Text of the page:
Other therapies. Several studies have examined vitamin E, N-acetylcystine, and other antioxidants as treatment for alcoholic hepatitis. No clear benefit has been demonstrated for any of these drugs. Tumor necrosis factor (TNF)-alpha inhibitors (e.g. infliximab) have been studied, but increased mortality was demonstrated and these studies were discontinued. Patients are not usually considered for liver transplantation until they have at least six months of abstinence from alcohol as recommended by the American Society of Transplantation.14
Discharge considerations. No clinical trials have studied optimal timing of discharge. Expert opinion based on clinical experience recommends that patients be kept in the hospital until they are eating, signs of alcohol withdrawal and encephalopathy are absent, and bilirubin is less than 10 mg/dL.14 These patients often are quite sick and hospitalization frequently exceeds 10 days. Careful outpatient follow-up and assistance with continued abstinence is very important.
The patient fits the typical clinical picture of alcoholic hepatitis. Cessation of alcohol consumption is the most important treatment and is accomplished by admission to the hospital. Because of his daily alcohol consumption, folate, thiamine, multivitamins, and oral vitamin K are ordered. Though he has no symptoms of alcohol withdrawal, a note is added about potential withdrawal to the handoff report.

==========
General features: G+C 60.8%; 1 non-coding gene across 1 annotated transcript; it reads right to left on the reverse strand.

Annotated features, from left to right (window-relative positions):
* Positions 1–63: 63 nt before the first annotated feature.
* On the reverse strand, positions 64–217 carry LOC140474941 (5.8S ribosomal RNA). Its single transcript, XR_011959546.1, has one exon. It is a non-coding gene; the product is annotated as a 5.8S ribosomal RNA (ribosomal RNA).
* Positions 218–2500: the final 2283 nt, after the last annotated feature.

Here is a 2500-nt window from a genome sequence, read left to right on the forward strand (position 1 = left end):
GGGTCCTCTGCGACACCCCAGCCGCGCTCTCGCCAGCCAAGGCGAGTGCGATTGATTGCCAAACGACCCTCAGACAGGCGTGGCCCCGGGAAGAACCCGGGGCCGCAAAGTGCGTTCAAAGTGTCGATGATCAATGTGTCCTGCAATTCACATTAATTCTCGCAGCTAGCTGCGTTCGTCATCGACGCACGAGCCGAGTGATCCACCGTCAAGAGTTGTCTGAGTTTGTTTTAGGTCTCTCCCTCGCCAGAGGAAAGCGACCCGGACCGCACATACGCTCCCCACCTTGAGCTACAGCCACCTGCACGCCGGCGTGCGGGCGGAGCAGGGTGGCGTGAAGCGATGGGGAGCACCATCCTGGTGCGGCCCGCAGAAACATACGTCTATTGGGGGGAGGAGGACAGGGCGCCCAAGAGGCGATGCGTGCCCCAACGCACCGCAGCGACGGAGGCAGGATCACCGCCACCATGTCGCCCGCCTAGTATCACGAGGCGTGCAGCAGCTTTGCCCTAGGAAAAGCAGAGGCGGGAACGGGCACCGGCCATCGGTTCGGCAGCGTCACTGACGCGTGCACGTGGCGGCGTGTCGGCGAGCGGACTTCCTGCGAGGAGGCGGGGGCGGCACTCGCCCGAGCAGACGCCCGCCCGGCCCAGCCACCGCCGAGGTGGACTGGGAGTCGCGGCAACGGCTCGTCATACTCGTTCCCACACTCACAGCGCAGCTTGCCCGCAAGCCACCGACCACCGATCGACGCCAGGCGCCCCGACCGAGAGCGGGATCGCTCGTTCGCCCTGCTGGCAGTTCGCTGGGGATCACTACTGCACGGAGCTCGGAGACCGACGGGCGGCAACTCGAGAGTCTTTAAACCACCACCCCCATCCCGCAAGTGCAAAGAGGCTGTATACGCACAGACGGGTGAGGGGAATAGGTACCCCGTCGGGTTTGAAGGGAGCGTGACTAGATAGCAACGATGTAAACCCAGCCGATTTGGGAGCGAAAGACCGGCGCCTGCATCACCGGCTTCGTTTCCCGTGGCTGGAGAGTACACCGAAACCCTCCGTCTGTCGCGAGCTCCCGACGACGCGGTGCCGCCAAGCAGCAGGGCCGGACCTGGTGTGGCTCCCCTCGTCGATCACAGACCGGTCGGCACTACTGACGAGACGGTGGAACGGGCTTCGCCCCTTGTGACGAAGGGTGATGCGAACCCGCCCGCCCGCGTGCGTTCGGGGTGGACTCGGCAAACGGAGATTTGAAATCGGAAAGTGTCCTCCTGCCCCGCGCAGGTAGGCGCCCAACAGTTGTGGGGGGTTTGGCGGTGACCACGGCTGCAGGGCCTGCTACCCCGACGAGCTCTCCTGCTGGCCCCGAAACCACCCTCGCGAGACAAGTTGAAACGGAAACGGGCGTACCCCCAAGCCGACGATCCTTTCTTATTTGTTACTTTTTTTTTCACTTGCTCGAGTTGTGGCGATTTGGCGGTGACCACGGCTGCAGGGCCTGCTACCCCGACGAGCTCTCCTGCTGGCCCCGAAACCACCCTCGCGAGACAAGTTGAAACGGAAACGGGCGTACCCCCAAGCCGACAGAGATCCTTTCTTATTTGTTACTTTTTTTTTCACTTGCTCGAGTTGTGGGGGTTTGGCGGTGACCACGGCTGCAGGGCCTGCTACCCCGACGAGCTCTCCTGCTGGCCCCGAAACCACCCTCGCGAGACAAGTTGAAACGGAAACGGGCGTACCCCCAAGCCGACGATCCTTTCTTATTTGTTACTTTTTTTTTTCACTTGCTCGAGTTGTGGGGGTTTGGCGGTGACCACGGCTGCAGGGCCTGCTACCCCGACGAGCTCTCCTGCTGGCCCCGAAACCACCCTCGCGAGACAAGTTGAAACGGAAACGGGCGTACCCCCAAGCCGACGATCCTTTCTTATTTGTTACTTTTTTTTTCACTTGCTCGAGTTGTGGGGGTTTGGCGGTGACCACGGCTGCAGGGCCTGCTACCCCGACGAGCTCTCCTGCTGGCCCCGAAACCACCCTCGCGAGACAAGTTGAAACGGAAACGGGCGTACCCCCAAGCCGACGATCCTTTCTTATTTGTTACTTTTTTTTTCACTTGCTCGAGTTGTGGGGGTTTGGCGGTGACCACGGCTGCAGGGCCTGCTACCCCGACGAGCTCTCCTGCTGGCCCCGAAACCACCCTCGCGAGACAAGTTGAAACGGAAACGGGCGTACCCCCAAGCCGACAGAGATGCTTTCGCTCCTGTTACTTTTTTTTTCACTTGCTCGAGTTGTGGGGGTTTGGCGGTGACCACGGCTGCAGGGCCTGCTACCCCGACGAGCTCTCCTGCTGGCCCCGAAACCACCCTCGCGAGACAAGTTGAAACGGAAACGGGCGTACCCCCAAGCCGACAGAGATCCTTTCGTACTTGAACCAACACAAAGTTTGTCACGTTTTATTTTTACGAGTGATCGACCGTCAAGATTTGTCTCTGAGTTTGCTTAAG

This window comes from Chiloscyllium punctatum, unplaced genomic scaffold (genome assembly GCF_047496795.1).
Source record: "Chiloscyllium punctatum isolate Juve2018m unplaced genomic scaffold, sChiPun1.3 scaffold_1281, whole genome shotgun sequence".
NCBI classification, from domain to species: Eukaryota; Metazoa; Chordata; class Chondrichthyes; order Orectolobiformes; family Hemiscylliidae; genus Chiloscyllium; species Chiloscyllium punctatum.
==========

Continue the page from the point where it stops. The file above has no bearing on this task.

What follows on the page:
An infectious workup is completed by ordering blood and urine cultures, a chest X-ray, and performing paracentesis to exclude spontaneous bacterial peritonitis. A dietary consult with calorie count is given, along with a plan to discuss with the patient the importance of consuming at least 2,500 calories a day is made. Tube feedings will be considered if the patient does not meet this goal in 48 hours. Clinical calculators determine his Maddrey’s and MELD scores (50 and 25, respectively). If he is actively bleeding or infected, pentoxifylline (400 mg TID for 28 days) is favored due to its lower-side-effect profile.
His MELD score predicts a 90-day mortality of 43%; a meeting is planned to discuss code status and end-of-life issues with the patient and his family. Due to the severity of his illness, a gastroenterology consultation is recommended.
Alcoholic hepatitis is a serious disease with significant short-term mortality. Treatment options are limited but include abstinence from alcohol, supplemental nutrition, and, for select patients, pentoxifylline or corticosteroids. Because most transplant centers require six months of abstinence, these patients usually are not eligible for urgent liver transplantation.
Dr. Parada is a clinical instructor and chief medical resident in the Department of Internal Medicine at the University of New Mexico School of Medicine and the University of New Mexico Hospital, Albuquerque. Dr. Pierce is associate professor in the Division of Hospital Medicine at the University of New Mexico School of Medicine and the University of New Mexico Hospital.